At The MathWorks, new hires have to post a brief introduction about themselves. The messages are rather formulaic and goß a little something like this:
Hi, I’m Jeff Mather, a not-so-new software engineer in the Image and Scientific Data Formats team, which is a part of the Image and Geospatial Computing group. Before starting at The MathWorks, I attempted to defend the business model of a late-90′s dot-com start up in Cambridge, Mass., from people who said you had to sell things to make a profit.
In my spare time I like to photograph, catalog names at cemeteries, and watch obscure dramas and documentaries. A little known fact about me is that I’m a bit of a dilettante and hate bad type.
There you have it, friends, my secret shame. I’m a type aesthete who can’t abide bad page layout and artless kerning. That’s why you’ll only see em-dashes and smart quotes here. (Of course, you wouldn’t know the depth of my feeling from the current layout of this web site; but I’m working on that, and self-flagellation is a very old family trait.) But my shame is also pleasant, because I revel in good design, too.
To feed that font- and type-loving part of me, I follow these typographic weblogs:
- I Love Typography (feed): The appearance of this newcomer is so nice that I die a little whenever I read it in my news reader rather than a browser. 
- fontblog (feed): They put a pro-Microsoft spin on type, but then again Redmond’s type technology is actually more interesting than Apple’s, though not necessarily better looking.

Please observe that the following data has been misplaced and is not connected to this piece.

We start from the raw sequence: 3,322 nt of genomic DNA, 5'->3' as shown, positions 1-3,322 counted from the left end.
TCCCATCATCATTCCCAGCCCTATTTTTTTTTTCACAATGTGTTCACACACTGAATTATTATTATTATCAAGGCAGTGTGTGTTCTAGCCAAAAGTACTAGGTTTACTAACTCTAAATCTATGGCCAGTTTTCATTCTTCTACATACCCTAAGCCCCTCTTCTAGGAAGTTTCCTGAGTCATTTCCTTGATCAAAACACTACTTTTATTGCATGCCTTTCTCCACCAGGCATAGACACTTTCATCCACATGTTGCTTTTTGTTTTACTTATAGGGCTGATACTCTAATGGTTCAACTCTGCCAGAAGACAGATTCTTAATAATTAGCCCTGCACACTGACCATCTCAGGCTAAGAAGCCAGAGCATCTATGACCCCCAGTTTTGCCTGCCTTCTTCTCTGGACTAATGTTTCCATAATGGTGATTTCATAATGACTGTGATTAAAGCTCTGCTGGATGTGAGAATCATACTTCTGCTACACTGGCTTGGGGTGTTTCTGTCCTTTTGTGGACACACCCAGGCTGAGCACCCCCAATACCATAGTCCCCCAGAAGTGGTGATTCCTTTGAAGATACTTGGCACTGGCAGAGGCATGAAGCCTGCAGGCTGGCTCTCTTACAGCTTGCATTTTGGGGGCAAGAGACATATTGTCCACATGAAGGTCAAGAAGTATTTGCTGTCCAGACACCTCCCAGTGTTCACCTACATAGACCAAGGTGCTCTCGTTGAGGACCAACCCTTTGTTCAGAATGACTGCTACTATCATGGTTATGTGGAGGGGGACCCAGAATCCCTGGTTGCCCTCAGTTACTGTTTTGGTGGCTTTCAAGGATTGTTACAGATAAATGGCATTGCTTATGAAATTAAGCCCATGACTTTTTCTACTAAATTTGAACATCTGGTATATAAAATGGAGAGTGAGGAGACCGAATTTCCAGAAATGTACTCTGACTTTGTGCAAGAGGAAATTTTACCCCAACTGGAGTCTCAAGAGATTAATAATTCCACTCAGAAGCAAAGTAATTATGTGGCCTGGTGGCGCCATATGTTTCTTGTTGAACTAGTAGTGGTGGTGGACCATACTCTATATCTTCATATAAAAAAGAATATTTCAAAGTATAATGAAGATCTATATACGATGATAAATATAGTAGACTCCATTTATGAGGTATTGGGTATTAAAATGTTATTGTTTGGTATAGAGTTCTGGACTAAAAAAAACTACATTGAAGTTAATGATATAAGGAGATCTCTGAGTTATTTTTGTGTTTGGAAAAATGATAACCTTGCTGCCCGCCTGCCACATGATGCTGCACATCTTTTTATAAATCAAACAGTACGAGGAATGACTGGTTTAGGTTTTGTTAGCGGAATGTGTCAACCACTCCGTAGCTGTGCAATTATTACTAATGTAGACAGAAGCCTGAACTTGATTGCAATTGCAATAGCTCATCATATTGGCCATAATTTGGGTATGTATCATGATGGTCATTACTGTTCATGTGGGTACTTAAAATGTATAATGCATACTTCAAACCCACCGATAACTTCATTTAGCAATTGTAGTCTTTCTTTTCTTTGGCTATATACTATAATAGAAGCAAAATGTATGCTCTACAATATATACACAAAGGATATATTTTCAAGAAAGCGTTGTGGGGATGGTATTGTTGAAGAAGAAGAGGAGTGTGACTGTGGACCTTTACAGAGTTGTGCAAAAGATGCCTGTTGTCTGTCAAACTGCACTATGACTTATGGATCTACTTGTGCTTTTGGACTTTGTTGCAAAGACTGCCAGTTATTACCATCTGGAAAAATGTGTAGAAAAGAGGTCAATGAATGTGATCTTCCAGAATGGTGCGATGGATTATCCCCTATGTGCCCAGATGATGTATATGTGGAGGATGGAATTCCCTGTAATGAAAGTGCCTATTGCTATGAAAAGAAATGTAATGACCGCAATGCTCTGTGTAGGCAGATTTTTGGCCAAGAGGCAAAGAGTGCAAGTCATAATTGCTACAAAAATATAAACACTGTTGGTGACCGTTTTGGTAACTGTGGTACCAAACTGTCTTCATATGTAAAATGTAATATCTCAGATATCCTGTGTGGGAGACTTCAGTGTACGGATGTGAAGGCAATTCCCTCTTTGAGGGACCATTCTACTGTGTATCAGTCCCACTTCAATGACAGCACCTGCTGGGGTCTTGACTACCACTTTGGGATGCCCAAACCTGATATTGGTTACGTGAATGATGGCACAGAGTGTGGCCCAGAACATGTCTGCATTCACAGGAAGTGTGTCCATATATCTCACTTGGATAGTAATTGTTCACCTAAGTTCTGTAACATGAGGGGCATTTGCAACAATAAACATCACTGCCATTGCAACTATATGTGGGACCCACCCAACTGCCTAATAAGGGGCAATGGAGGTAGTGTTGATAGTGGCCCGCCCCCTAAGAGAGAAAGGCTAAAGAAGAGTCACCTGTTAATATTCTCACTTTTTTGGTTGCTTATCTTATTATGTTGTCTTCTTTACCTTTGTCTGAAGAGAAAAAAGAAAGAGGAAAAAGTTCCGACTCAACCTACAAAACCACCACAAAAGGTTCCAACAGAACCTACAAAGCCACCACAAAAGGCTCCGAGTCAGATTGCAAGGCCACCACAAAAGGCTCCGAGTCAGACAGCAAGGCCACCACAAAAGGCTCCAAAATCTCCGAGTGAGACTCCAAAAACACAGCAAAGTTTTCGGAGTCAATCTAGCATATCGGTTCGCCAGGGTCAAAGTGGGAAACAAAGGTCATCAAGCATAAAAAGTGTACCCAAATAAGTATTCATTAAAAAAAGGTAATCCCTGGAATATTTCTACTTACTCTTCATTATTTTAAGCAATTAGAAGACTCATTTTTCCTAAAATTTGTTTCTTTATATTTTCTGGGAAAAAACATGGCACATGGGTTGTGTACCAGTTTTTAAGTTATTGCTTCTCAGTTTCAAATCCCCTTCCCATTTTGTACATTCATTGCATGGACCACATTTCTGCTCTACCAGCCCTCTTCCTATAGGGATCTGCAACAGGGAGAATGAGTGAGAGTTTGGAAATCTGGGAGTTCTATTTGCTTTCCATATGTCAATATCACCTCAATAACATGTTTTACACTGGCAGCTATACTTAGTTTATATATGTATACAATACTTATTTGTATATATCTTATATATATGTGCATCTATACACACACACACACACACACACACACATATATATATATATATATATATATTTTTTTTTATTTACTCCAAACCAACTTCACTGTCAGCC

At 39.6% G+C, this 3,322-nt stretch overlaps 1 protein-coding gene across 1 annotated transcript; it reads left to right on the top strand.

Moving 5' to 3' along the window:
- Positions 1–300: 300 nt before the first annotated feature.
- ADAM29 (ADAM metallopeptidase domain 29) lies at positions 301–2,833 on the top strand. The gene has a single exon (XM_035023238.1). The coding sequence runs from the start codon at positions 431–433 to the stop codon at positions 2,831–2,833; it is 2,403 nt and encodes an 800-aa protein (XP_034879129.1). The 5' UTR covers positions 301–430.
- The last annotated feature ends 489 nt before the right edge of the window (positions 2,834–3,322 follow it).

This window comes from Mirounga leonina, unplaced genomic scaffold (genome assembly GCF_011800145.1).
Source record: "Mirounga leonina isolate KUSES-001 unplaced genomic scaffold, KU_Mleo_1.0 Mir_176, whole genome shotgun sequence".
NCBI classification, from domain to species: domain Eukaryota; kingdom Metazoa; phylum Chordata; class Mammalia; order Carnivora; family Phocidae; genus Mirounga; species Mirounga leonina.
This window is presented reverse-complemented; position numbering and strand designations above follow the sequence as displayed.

- Typblography (feed): Adobe’s take on type.
- Typographica (feed): One of many font-porn sites out there.
- Mark Simonson Studio/Notebook (feed): A font designer’s virtual scrapbook.
- Microsoft Typography — News Archive (feed): Newsy but worthwhile.
 – For example:
(Click for larger…)
 – I love the way that text and graphics look on my Mac, but Microsoft is going to win the future if Apple isn’t careful. For several years now motivated Windows users have been able to get dead-simple multilingual support. The Windows type engine does a really good job of creating the complex ligatures in various complex scripts. Furthermore, for several South and East Asian languages, you simply type what you want in a Roman alphabet you get nicely transliterated script. On the Mac, if you don’t have a TrueType font, you won’t get all of those nice features, and forget about input method editors if you aren’t using CJK. Here’s a simple comparison that shows the incomplete support for OpenType fonts on Mac OS 10.4.10. (Note the appearance of the combining character ” ् ” and the awkward positioning of vowels with all faces except Devanagari MT.)